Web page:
More from Portugal
Daniel Cardoso, a polyactivist in Portugal, has prompted a long, informative article in the glossy women's magazine LuxWoman (circulation 70,000; "lifestyle e informação para mulheres com atitude"). Some pieces, translated:
By Vanessa Nunes
Polyamory offers an alternative to the traditional pattern of monogamous relationships. Daniel Cardoso, polyamorous himself and writing a thesis about polyamory as a member of the faculty of Social and Human Sciences, explains the concept: “Being poly means wanting or maintaining the possibility that you can fall in love with, or feel attracted to, and pursue a relationship with more than one person at a time, without breaking the rules of the relationships you're already in.”
It’s not about coming up with a lame excuse for cheating on your partner or having multiple partners carelessly. Quite the contrary. It’s also more than an ‘open’ relationship. […]
Meanwhile, scientists and specialists have been debating whether humans can actually love more than one person at the same time. The idea [that you cannot] may be a notion acquired through learning, rather than an intrinsic human behavior.
Inês Rôlo, 22 and polyamorous, makes a key point in this debate: “We’re conditioned socially to a lot of stuff. Girls are socially conditioned to play with dolls and develop maternal tendencies. Women are socially conditioned to not develop their logical thinking skills very much (since games are often marketed as being for boys, for example). All of these are social and cultural conditionings.”
[…] Anyway, the human being is free and that means “no conditioning is absolute, be it social or not. We’re certainly not born with the capacity of loving only one person, or multiple persons, just like it won’t be society alone to determine whom we can or want to love,” Daniel clarifies.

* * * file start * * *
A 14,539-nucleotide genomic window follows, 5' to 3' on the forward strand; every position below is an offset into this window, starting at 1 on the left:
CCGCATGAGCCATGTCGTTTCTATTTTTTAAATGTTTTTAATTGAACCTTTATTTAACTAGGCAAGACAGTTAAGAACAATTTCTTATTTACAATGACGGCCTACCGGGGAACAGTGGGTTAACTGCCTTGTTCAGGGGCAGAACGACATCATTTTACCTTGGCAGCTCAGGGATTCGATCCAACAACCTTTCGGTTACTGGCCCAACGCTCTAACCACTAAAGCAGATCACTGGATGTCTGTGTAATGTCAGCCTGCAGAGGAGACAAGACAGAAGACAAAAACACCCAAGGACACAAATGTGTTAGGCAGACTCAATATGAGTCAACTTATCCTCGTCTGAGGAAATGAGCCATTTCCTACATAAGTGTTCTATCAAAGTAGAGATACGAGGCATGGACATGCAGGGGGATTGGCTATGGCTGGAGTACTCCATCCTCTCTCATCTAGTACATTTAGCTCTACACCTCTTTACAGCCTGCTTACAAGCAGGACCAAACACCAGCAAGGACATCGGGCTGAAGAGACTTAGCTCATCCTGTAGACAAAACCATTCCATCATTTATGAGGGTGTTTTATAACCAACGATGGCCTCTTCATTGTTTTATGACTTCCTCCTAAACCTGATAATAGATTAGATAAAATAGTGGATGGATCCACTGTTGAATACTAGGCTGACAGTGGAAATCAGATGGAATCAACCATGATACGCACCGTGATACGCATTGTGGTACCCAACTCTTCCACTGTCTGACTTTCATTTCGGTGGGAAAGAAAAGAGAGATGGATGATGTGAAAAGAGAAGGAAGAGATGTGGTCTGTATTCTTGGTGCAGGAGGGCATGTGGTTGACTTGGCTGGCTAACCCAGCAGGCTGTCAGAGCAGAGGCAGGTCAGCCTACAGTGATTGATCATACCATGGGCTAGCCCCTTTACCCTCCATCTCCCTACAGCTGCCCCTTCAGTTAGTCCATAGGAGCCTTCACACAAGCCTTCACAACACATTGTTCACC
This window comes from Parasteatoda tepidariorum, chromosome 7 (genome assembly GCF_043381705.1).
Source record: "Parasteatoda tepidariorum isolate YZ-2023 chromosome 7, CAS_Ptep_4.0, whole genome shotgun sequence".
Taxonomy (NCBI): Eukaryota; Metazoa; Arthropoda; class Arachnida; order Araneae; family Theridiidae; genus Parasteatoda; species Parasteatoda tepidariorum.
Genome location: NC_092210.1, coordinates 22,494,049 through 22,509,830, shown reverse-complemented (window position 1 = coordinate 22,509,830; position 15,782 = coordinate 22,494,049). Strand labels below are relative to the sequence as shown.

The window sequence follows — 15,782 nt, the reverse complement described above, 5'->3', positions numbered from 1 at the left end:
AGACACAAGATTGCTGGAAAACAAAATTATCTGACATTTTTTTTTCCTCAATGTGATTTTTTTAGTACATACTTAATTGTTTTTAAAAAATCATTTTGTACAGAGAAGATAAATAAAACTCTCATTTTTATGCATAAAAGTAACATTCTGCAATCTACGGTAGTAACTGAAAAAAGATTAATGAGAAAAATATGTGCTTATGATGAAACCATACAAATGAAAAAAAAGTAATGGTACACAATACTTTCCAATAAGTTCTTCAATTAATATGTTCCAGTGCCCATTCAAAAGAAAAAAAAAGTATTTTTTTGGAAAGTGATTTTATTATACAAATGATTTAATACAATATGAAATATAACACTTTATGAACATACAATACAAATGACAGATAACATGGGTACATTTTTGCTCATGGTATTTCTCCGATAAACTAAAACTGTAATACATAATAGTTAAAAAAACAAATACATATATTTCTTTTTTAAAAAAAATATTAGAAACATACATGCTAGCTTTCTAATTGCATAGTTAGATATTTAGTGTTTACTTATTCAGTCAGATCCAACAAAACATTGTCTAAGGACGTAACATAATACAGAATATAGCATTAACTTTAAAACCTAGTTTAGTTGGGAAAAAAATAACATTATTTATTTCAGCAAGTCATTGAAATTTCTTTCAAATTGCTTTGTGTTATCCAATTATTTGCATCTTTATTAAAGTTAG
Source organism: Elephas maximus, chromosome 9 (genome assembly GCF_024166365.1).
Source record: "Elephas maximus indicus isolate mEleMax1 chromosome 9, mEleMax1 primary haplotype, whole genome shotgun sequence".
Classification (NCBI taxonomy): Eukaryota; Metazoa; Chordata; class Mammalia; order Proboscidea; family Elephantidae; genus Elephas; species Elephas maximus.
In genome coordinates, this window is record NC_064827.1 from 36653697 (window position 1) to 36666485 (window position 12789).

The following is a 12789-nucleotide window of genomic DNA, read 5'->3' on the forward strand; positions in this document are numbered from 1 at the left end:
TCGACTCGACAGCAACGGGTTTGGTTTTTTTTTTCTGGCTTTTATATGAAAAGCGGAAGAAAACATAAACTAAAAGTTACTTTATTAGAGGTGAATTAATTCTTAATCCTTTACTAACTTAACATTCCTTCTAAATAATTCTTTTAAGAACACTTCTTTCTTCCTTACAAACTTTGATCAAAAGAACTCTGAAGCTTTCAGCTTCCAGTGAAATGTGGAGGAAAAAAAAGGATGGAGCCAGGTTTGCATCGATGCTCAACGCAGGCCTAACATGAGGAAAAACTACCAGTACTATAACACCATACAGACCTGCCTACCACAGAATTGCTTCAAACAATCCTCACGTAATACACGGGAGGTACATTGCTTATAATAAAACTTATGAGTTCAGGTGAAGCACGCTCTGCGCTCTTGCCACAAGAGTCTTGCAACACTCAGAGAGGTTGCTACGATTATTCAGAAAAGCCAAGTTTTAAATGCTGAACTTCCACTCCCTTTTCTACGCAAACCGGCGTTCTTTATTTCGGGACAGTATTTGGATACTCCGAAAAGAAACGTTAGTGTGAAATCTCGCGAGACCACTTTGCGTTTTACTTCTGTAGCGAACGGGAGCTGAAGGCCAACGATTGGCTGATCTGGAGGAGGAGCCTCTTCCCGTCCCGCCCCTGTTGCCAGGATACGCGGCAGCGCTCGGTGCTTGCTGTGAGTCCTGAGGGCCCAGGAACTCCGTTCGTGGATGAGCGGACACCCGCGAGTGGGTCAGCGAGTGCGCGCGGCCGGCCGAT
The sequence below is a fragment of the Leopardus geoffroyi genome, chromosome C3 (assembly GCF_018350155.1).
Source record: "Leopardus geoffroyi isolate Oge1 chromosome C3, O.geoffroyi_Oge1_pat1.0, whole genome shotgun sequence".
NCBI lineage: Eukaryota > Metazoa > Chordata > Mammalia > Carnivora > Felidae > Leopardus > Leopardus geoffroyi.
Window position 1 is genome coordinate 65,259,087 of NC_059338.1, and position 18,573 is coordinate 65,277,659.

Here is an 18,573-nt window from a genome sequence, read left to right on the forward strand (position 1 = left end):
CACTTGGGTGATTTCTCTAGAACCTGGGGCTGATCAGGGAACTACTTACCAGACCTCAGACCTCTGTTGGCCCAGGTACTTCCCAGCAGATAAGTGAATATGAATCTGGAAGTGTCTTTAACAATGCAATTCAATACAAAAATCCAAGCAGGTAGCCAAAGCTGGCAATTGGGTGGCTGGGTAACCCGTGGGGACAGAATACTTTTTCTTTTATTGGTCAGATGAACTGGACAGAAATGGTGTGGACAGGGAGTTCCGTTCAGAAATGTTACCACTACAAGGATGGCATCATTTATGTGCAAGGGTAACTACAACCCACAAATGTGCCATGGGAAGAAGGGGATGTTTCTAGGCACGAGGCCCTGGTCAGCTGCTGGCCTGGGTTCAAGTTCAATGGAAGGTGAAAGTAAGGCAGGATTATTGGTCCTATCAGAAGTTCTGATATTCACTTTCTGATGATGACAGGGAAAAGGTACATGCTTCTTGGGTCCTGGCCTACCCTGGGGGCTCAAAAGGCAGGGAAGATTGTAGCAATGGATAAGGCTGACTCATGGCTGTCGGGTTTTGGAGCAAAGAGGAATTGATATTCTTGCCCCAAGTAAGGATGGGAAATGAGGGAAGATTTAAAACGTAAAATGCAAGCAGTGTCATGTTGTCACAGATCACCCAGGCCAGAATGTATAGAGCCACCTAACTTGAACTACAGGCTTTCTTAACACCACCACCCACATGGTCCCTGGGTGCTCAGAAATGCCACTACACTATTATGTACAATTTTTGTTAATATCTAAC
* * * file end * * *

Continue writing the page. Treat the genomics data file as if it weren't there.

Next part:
Jealousy is also seen in a more relaxed way. Basing on communication and respect, and without the added pressure of exclusivity, polyamorous relationships attempt to eliminate personal insecurities from everyone involved, since there's supposed to be full openness. Everything happens with everyone’s informed consent.
When it comes to marriage, Daniel says: “Much of the polyamorous movement, national and international, sees marriage (taken as a legal and financial, but not religious, institution) as a platform for breeding inequalities and privileges — first for people of the same ethnicity, then for heterosexual relationships, then monogamous ones, etc. — that would do well to disappear.”
But in the real world, this being a different lifestyle choice, members of the poly community often have to face the weight of discrimination. Daniel reveals what it means to escape the mold of being ordinary: “Going out in the street holding hands with two people at the same time can provoke a lot of unfortunate comments, gawking and discriminatory behaviors.”
And among family things can be worse. Inês is a case in point. She says that her relationship has been “ridiculed by my family, disrespected, made fun of” — a tough situation that ignored “any concern for my happiness. And it's clear that this prejudice came from a certain religious morality.”
See the whole article (images of the magazine pages; March 2011 issue).
Also: Cardoso has just published a history of the word "polyamory" and its related forms in the online journal Interact ("revista online de arte, cultura e tecnologia"), issued by the Center for Communication Studies and Languages at the New University of Lisbon. Here it is in the original (March 1, 2011) and machine-translated into English (rough but mostly understandable).
Here are all my posts about Portuguese-language items (including this one; scroll down). As you can see, Daniel is a major force here in describing what we're about.
P.S.: Some lovers' graffiti.
Update May 9, 2011: Daniel and his triad appear on Portuguese TV!
Poliamor, a história de uma vida a três
Daniel, Inês e Luísa vivem uma vida a três. Os poliamoros não têm barreiras para amar. Precisam apenas de tempo e sentimentos. Conheça o poliamor por quem vê o amor partilhado por várias pessoas.